Draft Stage 1 Alternatives Analysis Guide Comments Due November 16th

Wed Oct 21st, On Environmental Law, by

The comment period for the Draft Stage 1 Alternatives Analysis Guide (AA Guide) has been extended until November 16, 2015. The Guide is considered guidance only, as an advisory resource. It is not a regulatory document or legal standard. The Guide is intended for broad use and is not specific to a particular geographic location, company size, or product type and not all of the content will be applicable to all users. In other words, it provides a menu of options, not a checklist of required actions. The responsible entity will decide which approaches, assumptions, tools, methodologies, data, and decision frameworks will best suit its particular situation.

California’s Safer Consumer Products (SCP) program requires manufacturers to identify, evaluate, and adopt better alternatives to certain chemicals in products, while avoiding regrettable substitutions. SCP requires an Alternatives Analysis (AA) to consider impacts of the chemicals and the alternatives throughout the product’s life cycle. When performing an AA, a responsible entity must ensure that the elements of the analysis comply with the regulatory requirements and are scientifically robust and complete. To demonstrate the scientific validity of the AA, the responsible entity must document data quality, assumptions, and decision methods in their AA Reports.

The Draft Stage 1 AA Guide is now available for review on the CalSAFER website. The AA Guide provides examples of how to fulfill SCP’s regulatory requirements for the first stage AA. It also provides approaches, methods, resources, and tools for compliance with the AA requirements. For example, the Guide lists generic “tenets” to follow:

  • Completeness: Comply with all regulatory requirements of the AA process.
  • Applicability: All methods used and data collected for the AA should be appropriate and sufficient for the product, chemicals, and processes involved. The responsible entity should disclose all relevant information used for its evaluations and decision-making, and the information needed for the Department and stakeholders to assess the robustness and reliability of the analysis and conclusions.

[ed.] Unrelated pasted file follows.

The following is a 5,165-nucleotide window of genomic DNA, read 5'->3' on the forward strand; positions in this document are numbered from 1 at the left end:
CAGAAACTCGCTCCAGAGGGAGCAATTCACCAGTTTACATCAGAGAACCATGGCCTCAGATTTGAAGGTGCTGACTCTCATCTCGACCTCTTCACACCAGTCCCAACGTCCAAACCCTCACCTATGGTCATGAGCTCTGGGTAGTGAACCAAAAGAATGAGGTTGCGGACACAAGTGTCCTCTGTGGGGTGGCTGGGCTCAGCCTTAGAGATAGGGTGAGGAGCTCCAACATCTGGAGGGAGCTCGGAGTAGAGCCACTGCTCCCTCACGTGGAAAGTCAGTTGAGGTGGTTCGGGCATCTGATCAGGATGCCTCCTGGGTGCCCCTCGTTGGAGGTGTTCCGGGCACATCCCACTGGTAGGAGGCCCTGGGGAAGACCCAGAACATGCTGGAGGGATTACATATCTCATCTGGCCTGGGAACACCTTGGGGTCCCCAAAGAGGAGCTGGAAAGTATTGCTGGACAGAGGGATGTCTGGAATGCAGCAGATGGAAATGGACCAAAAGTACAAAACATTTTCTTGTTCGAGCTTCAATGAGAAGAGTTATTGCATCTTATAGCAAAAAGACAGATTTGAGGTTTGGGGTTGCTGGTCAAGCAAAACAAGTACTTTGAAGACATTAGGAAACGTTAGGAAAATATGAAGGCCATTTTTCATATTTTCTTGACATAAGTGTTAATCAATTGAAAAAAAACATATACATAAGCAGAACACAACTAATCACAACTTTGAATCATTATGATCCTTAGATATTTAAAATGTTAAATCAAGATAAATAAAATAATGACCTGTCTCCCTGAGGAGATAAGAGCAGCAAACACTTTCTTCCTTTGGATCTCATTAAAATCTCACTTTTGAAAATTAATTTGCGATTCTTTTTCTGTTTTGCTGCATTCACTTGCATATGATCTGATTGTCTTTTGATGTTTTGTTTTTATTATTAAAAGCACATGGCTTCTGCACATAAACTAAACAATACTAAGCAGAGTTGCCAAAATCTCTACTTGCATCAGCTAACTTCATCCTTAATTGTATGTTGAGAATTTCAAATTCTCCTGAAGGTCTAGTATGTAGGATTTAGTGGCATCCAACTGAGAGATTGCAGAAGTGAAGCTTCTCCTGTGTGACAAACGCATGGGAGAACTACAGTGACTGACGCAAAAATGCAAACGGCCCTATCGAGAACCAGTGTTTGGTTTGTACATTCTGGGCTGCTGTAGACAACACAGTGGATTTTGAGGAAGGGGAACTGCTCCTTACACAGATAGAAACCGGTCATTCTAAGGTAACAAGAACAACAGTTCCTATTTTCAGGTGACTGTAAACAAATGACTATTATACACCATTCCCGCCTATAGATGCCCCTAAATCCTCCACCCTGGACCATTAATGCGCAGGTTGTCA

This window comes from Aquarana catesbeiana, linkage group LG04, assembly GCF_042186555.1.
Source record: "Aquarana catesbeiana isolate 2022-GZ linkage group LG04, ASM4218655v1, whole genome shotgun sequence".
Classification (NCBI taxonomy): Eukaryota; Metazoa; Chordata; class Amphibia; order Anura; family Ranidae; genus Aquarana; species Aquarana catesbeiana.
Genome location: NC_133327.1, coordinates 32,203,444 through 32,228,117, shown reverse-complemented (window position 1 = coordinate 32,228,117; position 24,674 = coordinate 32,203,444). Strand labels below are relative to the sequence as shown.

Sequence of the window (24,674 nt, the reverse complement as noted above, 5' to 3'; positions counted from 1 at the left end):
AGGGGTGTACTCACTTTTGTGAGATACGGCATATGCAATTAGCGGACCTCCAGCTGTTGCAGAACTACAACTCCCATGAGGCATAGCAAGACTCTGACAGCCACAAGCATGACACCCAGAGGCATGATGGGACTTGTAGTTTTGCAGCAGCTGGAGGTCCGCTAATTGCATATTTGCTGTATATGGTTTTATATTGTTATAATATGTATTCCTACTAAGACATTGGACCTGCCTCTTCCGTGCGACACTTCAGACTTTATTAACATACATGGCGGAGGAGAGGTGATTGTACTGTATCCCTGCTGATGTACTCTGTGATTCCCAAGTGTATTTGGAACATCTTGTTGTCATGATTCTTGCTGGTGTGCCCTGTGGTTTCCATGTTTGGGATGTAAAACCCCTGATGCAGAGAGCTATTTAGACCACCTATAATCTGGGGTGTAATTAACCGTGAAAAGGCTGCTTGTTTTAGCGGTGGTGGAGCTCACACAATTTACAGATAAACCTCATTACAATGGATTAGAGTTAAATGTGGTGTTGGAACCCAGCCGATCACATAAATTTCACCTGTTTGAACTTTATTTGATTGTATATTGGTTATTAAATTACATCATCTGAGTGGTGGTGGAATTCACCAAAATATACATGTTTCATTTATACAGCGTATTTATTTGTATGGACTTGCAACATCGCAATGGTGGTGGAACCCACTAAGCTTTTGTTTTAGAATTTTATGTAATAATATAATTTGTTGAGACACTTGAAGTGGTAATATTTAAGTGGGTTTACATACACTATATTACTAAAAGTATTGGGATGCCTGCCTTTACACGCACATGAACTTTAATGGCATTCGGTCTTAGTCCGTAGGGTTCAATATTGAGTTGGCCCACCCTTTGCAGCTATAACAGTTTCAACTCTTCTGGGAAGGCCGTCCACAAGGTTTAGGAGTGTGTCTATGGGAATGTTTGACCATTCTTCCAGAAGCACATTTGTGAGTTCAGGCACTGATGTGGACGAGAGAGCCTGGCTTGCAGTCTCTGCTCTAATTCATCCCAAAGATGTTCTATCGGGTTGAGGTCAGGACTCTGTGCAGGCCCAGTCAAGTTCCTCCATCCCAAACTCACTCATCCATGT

• Consistency: Observe strict conformity within all steps of the AA to support internal consistency and comparability with similar analysis.
  • Accuracy: Use an iterative approach to reduce uncertainties in all calculations, data management, and models used in the AA and in reporting of results. Revisit assumptions.

In addition to these tenets for conducting SCP AAs, other practitioners have developed more general guiding principles for alternatives assessment.

  • Reduce Hazard: Reduce hazard by replacing a chemical of concern with a less hazardous alternative. This approach provides an effective means to reduce risk associated with a product or process if the potential for exposure remains the same or lower. Consider reformulation to avoid use of the chemical of concern altogether.
  • Minimize Exposure: Assess use patterns and exposure pathways to limit exposure to alternatives that may also present risks.
  • Use Best Available Information: Obtain access to and use information that assists in distinguishing between possible choices. Before selecting preferred options, characterize the product and process sufficiently to avoid choosing alternatives that may result in unintended adverse consequences.
  • Require Disclosure And Transparency: Require disclosure across the supply chain regarding key chemical and technical information. Engage stakeholders throughout the assessment process to promote transparency in regard to alternatives assessment methodologies employed, data used to characterize alternatives, assumptions made and decision making rules applied.
  • Resolve Trade-Offs: Use information about the product’s life cycle to better understand potential benefits, impacts, and mitigation options associated with different alternatives. When substitution options do not provide a clearly preferable solution, consider organizational goals and values to determine appropriate weighting of decision criteria and identify acceptable trade-offs.
  • Take Action: Take action to eliminate or substitute potentially hazardous chemicals. Choose safer alternatives that are commercially available, technically and economically feasible, and satisfy the performance requirements of the process/product. Collaborate with supply chain partners to drive innovation in the development and adoption of safer substitutes. Review new information to ensure that the option selected remains a safer choice.

In addition, the appendices to the Guide provide lists of tools and other resources. The methods and tools identified include:

  • European Union – REACH: REACH requires that firms wishing to use Substances of Very High Concern (SVHC -Annex XIII) that cannot be adequately controlled must assess suitable alternatives and, if suitable alternatives are available, may prepare a substitution plan. The European Chemicals Agency published Guidance on Alternatives Assessment for Restrictions (Annex XV). REACH regulation calls for comparison of risks, in addition to other attributes including economic feasibility and technical feasibility. http://echa.europa.eu/support/guidance;jsessionid=7486850544608729C37A20774C935623.liv e2